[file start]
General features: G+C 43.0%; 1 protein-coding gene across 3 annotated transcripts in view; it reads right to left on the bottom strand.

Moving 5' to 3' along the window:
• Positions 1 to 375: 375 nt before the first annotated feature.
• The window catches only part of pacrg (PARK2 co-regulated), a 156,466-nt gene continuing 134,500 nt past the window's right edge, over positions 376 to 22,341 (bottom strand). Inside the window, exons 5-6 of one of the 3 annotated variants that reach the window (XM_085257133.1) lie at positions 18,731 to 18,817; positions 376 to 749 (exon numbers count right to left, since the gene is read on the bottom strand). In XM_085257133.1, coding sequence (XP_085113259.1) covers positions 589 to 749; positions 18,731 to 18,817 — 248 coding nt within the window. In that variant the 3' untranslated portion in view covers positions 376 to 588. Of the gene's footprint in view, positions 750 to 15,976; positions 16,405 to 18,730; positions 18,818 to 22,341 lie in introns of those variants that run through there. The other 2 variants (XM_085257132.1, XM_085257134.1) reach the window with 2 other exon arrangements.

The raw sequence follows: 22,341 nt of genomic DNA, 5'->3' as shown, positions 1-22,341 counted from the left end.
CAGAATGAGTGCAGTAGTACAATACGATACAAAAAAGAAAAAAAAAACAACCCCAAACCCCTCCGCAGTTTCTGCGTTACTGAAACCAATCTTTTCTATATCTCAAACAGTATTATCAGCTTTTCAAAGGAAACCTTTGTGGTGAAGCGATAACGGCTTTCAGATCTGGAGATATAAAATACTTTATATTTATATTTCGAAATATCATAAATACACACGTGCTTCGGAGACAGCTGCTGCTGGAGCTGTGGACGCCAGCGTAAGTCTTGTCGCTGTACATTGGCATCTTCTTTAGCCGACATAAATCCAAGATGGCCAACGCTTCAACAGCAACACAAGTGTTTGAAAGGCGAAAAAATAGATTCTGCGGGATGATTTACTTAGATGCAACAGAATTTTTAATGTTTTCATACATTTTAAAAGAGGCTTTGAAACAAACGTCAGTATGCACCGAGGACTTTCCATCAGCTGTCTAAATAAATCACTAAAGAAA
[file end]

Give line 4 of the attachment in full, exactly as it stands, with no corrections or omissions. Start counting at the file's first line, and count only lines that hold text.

• The window catches only part of pacrg (PARK2 co-regulated), a 156,466-nt gene continuing 134,500 nt past the window's right edge, over positions 376 to 22,341 (bottom strand). Inside the window, exons 5-6 of one of the 3 annotated variants that reach the window (XM_085257133.1) lie at positions 18,731 to 18,817; positions 376 to 749 (exon numbers count right to left, since the gene is read on the bottom strand). In XM_085257133.1, coding sequence (XP_085113259.1) covers positions 589 to 749; positions 18,731 to 18,817 — 248 coding nt within the window. In that variant the 3' untranslated portion in view covers positions 376 to 588. Of the gene's footprint in view, positions 750 to 15,976; positions 16,405 to 18,730; positions 18,818 to 22,341 lie in introns of those variants that run through there. The other 2 variants (XM_085257132.1, XM_085257134.1) reach the window with 2 other exon arrangements.